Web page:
Black bun

(Uses one 23cm round, deep cake tin)

500g shortcrust pastry

785g currants

675g raisins

225g medjool dates, stoned and chopped to same size as currants

110g crystallised ginger, rinsed of syrup or sugar and chopped to same size as mixed peel

225g good quality, chopped mixed citrus peel

225g blanched almonds shopped into thin slivers

110g chopped walnuts

110g dark, soft brown sugar

1 level tsp ground cinnamon

1 level tsp ground ginger

1 heaped tsp ground allspice

½ tsp ground black pepper

½ whole nutmeg, freshly grated

450g wholemeal self-raising flour

2 heaped tbsp coarse cut, Seville orange marmalade

2 tbsp whisky

2 large eggs or binding the fruit together

4 tbsp milk

1 large egg for sealing the pastry


1. Measure all ingredients (except eggs, pastry and milk) into a large bowl and mix together thoroughly. Using your hands is probably the most effective way to do this. Cover with a clean cloth and leave overnight to allow the flavours to meld.

2. The next day, prepare the cake tin. Cut the shortcrust pastry in half. Set aside one half to line the sides of the tin. Divide the other half into two pieces and roll each one into a circle 24cm in diameter.

3. Grease the base and sides of the tin lightly and place one pastry circle on the base of the tin, with the edge rising up the side a little. Brush the edge of this with beaten egg.

4. Roll the second large piece of pastry into two long oblongs, to wrap around the inside of the tin, sitting one edge alongside where the pastry base rises up the side of the tin. Where the two oblongs overlap, brush the edges, to ensure a tight seal.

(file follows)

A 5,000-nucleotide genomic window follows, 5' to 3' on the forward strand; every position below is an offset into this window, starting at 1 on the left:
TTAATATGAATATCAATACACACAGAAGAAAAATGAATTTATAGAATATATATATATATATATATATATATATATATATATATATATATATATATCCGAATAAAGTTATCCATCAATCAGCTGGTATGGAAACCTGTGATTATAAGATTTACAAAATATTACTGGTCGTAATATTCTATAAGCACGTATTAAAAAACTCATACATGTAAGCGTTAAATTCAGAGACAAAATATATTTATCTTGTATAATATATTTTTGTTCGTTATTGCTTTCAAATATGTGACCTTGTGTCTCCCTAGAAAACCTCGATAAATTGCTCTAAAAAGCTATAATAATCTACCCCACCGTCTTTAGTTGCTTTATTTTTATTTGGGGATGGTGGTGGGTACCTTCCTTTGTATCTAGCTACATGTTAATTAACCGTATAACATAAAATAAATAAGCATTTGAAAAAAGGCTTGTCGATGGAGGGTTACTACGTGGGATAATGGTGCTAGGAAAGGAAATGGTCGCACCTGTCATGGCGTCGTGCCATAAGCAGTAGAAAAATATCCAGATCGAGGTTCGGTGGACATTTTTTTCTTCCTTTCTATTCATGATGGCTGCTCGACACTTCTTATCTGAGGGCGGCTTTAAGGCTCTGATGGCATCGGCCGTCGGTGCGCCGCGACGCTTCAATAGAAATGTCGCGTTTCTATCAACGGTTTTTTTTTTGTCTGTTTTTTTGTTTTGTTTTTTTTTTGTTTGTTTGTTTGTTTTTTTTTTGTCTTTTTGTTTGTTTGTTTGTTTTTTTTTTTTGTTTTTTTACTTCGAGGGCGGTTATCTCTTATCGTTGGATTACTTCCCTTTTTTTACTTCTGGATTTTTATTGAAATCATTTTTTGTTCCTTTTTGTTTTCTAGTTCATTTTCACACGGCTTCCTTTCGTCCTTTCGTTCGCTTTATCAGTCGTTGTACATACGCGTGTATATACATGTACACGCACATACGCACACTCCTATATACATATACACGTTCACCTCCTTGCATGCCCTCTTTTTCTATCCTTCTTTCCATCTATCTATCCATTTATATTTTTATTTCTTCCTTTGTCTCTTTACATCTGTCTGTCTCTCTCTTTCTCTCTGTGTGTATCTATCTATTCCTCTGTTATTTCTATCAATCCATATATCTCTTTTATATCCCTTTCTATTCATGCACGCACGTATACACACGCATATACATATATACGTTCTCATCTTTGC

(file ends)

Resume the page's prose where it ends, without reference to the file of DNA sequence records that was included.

5. Chill the lined cake tin in the refrigerator for 30 minutes, with the second circle of pastry sitting on top of a plate to chill alongside.

6. Preheat oven to 150°C, gas mark 2.

7. Whisk two eggs with the milk and mix into the fruit mixture to bind it together. The mixture will seem quite dry in comparison with a usual cake mixture. Keep digging deep into the mixture to ensure the liquid permeates as far as possible.

8. Pack the mixture tightly into the pastry case, to almost the top of the cake tin. Fold over the remaining edges of pastry which are lining the side of the tin and brush with egg. Brush around the edge of one side of the second circle of pastry with egg and lay it on top, covering the whole surface and press down around the edge to ensure a tight seal. Pinch the edge together with the back of a dinner fork. Brush the whole of the surface with the remaining egg and prick the surface all over with a fork. Finally, take a skewer and pierce 6 holes at even intervals right through the black bun from the pastry top to the base of the tin.

9. Wrap the whole tin in a protective layer of brown paper or newspaper and tie it with string. Place on the lower shelf of the pre-heated oven and bake for at least 3½ hours, before testing with a skewer. If the skewer removes cleanly from the cake, it is ready. If not, continue baking for at least 30 minutes. Leave to cool in the tin before removing it carefully.

10. Wrap in greaseproof or parchment paper and store in an airtight tin to mature for as long as possible before Hogmanay – or even for a whole year ahead.

Shirley Spear is owner of The Three Chimneys and The House Over-By on the Isle of Skye